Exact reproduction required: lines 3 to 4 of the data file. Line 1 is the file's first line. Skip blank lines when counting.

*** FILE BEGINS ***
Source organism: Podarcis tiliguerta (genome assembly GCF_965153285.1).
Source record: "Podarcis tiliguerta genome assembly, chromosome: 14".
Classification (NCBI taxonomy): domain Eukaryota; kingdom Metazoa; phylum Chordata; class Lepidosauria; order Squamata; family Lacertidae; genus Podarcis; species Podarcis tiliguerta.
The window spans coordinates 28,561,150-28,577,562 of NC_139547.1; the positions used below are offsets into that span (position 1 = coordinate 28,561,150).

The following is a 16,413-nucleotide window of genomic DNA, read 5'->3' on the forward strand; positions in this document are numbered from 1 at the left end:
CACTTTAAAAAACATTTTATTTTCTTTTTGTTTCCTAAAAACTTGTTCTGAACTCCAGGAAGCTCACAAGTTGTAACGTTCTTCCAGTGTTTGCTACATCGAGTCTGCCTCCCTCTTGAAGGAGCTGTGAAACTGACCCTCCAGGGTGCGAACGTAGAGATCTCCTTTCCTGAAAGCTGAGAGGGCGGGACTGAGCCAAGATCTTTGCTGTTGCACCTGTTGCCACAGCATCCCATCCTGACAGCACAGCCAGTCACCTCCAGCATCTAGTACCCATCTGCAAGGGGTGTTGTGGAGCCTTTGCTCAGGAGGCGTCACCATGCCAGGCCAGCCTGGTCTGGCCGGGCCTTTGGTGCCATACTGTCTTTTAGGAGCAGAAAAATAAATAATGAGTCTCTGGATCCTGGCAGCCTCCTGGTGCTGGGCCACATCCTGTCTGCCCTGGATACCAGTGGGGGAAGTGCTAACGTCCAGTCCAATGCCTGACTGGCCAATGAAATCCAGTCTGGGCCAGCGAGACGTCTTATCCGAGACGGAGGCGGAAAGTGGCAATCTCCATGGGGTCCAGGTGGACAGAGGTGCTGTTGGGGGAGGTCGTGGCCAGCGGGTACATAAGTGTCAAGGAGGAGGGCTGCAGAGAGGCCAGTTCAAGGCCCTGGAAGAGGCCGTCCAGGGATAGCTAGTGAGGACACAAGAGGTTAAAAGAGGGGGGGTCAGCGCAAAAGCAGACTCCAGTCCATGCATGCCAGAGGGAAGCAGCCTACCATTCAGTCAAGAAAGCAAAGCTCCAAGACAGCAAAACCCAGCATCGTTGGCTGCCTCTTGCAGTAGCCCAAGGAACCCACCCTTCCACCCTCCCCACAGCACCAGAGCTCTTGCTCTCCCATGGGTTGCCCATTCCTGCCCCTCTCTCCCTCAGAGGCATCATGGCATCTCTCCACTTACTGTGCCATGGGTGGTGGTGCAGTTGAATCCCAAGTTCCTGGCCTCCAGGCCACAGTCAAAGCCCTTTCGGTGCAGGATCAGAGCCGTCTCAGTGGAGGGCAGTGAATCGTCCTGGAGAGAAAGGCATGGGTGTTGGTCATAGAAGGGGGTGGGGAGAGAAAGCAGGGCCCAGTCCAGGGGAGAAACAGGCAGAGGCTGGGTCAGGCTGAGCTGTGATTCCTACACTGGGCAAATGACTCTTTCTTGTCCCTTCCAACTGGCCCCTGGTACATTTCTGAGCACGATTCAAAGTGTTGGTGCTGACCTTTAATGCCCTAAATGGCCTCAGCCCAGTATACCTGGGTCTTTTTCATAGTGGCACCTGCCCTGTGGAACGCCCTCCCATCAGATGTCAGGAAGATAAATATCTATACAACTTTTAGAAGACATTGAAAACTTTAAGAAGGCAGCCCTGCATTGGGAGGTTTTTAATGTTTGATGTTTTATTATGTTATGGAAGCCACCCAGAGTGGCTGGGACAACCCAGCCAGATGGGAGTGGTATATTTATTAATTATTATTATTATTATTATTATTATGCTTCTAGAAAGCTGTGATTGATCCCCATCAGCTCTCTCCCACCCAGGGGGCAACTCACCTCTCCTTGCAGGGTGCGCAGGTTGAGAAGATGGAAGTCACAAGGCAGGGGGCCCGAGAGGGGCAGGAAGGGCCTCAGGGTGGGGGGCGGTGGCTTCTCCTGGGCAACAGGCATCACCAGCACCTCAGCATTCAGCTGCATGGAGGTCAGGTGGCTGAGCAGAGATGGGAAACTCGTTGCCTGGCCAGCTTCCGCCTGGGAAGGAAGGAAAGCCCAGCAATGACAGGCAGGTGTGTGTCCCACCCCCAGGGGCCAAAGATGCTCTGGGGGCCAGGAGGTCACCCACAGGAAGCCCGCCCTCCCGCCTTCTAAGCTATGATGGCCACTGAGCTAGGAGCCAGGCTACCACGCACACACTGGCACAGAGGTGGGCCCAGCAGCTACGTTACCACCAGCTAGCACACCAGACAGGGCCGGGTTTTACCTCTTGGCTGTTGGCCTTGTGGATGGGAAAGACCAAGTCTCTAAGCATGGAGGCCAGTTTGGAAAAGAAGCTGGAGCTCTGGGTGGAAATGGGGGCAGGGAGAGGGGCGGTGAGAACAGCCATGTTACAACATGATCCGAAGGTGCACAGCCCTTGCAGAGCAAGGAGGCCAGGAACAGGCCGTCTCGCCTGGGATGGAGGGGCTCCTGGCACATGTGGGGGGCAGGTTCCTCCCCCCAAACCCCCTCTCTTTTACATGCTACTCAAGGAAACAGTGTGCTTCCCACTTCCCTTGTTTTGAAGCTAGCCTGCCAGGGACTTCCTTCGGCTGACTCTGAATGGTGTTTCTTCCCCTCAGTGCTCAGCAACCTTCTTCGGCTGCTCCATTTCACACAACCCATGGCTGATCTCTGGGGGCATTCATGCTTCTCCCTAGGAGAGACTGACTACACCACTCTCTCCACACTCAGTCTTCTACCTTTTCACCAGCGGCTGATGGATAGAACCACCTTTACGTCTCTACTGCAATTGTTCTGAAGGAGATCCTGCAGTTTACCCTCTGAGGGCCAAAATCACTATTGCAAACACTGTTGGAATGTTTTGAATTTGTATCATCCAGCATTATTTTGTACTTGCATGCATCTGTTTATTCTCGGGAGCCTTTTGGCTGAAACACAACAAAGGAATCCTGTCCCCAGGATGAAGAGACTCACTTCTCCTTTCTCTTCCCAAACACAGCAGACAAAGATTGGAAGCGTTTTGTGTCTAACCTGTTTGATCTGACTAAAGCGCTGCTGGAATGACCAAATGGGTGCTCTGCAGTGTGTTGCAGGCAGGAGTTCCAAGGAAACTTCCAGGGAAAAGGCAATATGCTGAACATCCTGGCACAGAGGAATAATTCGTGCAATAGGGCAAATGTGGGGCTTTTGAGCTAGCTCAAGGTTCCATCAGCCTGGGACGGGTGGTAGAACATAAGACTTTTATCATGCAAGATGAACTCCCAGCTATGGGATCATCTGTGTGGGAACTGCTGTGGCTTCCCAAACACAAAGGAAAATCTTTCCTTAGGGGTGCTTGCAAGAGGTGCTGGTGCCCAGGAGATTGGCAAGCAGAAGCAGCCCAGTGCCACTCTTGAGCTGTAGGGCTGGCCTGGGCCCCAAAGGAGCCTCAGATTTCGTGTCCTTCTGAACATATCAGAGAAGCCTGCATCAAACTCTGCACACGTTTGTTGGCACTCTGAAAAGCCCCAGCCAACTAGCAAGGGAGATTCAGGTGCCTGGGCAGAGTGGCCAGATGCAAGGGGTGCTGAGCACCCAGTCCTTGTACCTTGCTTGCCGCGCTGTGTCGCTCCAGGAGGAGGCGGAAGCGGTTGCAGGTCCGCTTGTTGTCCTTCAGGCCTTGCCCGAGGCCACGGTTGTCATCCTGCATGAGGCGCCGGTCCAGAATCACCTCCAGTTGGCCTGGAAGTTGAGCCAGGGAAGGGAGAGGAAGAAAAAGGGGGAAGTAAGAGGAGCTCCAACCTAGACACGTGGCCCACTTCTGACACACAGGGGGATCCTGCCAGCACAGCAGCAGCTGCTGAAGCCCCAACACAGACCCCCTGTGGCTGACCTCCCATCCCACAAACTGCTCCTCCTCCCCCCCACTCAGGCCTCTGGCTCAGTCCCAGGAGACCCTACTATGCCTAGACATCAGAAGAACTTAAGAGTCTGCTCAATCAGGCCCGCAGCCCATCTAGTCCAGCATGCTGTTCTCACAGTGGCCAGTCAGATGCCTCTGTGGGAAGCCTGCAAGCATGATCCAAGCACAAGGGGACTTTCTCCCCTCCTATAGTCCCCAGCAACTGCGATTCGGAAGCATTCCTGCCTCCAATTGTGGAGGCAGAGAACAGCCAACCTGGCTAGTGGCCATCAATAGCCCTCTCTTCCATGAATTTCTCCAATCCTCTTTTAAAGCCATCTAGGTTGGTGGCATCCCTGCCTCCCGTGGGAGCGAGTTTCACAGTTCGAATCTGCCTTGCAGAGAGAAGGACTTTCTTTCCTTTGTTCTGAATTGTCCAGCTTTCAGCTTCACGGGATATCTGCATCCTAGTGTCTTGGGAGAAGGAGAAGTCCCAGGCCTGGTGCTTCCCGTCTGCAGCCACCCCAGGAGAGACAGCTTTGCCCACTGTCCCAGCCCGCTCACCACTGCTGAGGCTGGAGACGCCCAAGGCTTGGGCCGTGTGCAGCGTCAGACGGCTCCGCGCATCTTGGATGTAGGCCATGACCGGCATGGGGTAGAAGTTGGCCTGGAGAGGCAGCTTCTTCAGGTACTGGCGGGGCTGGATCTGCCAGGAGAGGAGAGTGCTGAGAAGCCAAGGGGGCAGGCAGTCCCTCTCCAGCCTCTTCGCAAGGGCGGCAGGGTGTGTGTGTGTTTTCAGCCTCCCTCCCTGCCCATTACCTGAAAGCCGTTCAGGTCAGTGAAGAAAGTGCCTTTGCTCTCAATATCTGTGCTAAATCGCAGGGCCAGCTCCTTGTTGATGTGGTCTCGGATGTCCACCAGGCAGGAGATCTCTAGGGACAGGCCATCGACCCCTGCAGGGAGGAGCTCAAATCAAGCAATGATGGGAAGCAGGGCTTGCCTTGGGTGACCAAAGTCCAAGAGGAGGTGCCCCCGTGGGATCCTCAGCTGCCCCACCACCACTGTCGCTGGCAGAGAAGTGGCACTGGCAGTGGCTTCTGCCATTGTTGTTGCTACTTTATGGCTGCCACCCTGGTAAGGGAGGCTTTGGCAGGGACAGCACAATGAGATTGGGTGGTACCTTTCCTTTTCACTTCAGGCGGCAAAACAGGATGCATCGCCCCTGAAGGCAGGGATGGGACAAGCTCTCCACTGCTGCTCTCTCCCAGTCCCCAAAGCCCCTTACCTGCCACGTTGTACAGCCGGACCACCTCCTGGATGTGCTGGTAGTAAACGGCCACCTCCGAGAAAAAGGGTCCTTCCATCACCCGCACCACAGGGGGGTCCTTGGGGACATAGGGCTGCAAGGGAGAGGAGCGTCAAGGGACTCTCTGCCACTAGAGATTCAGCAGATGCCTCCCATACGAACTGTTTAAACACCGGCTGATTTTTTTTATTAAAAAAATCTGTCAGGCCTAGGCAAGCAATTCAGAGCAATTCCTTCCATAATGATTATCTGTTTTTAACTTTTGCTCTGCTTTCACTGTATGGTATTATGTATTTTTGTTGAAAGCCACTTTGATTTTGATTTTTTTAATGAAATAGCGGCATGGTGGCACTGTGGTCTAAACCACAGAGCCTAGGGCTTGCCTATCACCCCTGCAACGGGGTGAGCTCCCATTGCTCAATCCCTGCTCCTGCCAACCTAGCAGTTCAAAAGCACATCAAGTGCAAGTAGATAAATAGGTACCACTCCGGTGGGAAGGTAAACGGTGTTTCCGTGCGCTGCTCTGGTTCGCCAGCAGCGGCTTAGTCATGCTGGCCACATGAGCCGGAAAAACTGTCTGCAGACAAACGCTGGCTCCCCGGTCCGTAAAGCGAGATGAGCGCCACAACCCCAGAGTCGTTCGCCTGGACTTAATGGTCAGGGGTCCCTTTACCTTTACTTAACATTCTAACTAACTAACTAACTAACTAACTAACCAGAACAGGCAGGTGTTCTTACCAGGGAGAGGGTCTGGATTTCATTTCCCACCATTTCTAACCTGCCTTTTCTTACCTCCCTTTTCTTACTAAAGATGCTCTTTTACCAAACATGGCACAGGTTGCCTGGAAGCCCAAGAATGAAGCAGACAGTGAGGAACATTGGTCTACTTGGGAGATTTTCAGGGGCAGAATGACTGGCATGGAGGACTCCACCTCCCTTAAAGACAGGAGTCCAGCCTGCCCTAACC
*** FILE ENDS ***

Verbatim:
Classification (NCBI taxonomy): domain Eukaryota; kingdom Metazoa; phylum Chordata; class Lepidosauria; order Squamata; family Lacertidae; genus Podarcis; species Podarcis tiliguerta.
The window spans coordinates 28,561,150-28,577,562 of NC_139547.1; the positions used below are offsets into that span (position 1 = coordinate 28,561,150).